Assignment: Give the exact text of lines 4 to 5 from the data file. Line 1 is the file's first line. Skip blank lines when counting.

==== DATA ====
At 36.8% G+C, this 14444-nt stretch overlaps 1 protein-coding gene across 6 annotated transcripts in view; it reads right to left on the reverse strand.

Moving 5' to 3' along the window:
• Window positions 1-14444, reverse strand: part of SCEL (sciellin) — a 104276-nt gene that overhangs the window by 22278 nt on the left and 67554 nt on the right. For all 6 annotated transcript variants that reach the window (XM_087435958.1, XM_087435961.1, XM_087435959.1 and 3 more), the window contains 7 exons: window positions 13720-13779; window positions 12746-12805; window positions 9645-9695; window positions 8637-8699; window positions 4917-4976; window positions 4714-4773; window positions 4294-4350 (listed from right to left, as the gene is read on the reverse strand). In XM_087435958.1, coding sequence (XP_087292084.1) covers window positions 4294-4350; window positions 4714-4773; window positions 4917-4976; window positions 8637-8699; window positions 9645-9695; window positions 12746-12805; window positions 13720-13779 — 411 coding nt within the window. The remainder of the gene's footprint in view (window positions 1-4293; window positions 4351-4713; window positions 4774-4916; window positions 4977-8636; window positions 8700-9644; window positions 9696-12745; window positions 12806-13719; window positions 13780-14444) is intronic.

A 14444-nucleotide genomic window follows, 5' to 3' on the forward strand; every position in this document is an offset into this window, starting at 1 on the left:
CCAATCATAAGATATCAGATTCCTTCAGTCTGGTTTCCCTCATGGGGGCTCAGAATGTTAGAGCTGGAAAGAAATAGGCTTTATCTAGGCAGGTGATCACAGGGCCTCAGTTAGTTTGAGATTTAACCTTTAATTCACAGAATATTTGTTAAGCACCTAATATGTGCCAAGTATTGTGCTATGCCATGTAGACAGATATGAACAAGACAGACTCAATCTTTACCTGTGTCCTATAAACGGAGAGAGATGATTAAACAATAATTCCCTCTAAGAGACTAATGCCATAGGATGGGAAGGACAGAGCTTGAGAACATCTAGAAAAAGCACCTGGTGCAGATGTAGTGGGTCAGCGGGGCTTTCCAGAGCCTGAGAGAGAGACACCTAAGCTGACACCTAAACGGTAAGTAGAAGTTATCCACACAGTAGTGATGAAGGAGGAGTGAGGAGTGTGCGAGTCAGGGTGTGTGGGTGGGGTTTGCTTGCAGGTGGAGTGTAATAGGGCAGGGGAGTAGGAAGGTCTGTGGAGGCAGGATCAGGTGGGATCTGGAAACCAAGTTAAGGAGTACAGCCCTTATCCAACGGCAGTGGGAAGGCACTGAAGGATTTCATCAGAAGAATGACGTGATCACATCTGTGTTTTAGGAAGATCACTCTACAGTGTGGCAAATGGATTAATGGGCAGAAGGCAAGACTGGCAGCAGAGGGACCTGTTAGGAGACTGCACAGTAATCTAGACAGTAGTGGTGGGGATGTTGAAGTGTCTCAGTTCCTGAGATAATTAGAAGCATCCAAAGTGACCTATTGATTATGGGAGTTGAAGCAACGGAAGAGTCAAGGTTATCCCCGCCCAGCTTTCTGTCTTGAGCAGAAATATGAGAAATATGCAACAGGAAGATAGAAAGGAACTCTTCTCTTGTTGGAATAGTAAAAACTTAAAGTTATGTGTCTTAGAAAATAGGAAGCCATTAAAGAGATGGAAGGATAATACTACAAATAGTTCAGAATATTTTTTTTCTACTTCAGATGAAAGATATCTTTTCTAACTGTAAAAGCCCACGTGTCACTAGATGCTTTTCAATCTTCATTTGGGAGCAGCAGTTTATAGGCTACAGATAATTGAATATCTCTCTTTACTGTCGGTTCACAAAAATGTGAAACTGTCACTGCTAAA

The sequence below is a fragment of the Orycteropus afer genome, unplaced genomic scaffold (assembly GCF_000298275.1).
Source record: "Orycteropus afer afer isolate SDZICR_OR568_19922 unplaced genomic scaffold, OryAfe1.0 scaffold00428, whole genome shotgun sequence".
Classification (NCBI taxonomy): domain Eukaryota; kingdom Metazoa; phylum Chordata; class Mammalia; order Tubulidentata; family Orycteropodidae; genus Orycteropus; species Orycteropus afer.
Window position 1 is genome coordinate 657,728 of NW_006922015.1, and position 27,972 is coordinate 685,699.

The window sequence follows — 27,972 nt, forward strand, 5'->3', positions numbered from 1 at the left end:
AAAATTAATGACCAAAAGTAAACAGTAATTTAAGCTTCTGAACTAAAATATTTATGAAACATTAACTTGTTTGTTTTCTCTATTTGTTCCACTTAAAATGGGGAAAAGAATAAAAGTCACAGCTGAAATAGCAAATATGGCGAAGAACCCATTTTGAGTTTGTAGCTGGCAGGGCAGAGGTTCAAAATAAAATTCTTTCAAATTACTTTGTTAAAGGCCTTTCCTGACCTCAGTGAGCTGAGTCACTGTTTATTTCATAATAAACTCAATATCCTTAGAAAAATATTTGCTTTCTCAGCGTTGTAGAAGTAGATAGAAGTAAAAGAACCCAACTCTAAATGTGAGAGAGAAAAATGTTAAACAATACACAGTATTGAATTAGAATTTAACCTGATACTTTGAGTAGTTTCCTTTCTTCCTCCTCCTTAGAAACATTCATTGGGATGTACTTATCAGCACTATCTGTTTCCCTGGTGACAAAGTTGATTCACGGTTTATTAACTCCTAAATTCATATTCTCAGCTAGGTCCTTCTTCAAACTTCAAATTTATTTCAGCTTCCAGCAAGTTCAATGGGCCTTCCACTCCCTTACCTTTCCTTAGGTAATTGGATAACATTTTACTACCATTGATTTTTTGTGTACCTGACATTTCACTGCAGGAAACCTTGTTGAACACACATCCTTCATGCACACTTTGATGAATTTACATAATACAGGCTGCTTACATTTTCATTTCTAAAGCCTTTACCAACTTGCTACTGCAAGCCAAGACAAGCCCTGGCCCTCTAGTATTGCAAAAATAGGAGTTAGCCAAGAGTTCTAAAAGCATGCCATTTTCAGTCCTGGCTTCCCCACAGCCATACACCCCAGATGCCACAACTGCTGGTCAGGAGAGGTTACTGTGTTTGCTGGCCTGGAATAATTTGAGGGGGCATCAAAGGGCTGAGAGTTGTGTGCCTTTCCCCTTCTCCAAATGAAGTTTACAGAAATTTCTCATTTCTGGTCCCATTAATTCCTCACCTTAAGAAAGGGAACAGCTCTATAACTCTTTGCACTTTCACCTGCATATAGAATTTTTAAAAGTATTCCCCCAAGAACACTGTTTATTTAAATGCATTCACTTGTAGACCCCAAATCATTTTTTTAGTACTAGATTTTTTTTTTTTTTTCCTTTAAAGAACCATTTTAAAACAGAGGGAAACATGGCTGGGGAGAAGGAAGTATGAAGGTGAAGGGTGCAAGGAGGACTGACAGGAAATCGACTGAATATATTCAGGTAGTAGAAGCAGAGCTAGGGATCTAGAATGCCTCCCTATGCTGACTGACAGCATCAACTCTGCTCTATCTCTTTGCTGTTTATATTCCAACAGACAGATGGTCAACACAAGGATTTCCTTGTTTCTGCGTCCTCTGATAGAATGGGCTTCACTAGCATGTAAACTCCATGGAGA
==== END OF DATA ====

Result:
A 14444-nucleotide genomic window follows, 5' to 3' on the forward strand; every position in this document is an offset into this window, starting at 1 on the left:
CCAATCATAAGATATCAGATTCCTTCAGTCTGGTTTCCCTCATGGGGGCTCAGAATGTTAGAGCTGGAAAGAAATAGGCTTTATCTAGGCAGGTGATCACAGGGCCTCAGTTAGTTTGAGATTTAACCTTTAATTCACAGAATATTTGTTAAGCACCTAATATGTGCCAAGTATTGTGCTATGCCATGTAGACAGATATGAACAAGACAGACTCAATCTTTACCTGTGTCCTATAAACGGAGAGAGATGATTAAACAATAATTCCCTCTAAGAGACTAATGCCATAGGATGGGAAGGACAGAGCTTGAGAACATCTAGAAAAAGCACCTGGTGCAGATGTAGTGGGTCAGCGGGGCTTTCCAGAGCCTGAGAGAGAGACACCTAAGCTGACACCTAAACGGTAAGTAGAAGTTATCCACACAGTAGTGATGAAGGAGGAGTGAGGAGTGTGCGAGTCAGGGTGTGTGGGTGGGGTTTGCTTGCAGGTGGAGTGTAATAGGGCAGGGGAGTAGGAAGGTCTGTGGAGGCAGGATCAGGTGGGATCTGGAAACCAAGTTAAGGAGTACAGCCCTTATCCAACGGCAGTGGGAAGGCACTGAAGGATTTCATCAGAAGAATGACGTGATCACATCTGTGTTTTAGGAAGATCACTCTACAGTGTGGCAAATGGATTAATGGGCAGAAGGCAAGACTGGCAGCAGAGGGACCTGTTAGGAGACTGCACAGTAATCTAGACAGTAGTGGTGGGGATGTTGAAGTGTCTCAGTTCCTGAGATAATTAGAAGCATCCAAAGTGACCTATTGATTATGGGAGTTGAAGCAACGGAAGAGTCAAGGTTATCCCCGCCCAGCTTTCTGTCTTGAGCAGAAATATGAGAAATATGCAACAGGAAGATAGAAAGGAACTCTTCTCTTGTTGGAATAGTAAAAACTTAAAGTTATGTGTCTTAGAAAATAGGAAGCCATTAAAGAGATGGAAGGATAATACTACAAATAGTTCAGAATATTTTTTTTCTACTTCAGATGAAAGATATCTTTTCTAACTGTAAAAGCCCACGTGTCACTAGATGCTTTTCAATCTTCATTTGGGAGCAGCAGTTTATAGGCTACAGATAATTGAATATCTCTCTTTACTGTCGGTTCACAAAAATGTGAAACTGTCACTGCTAAA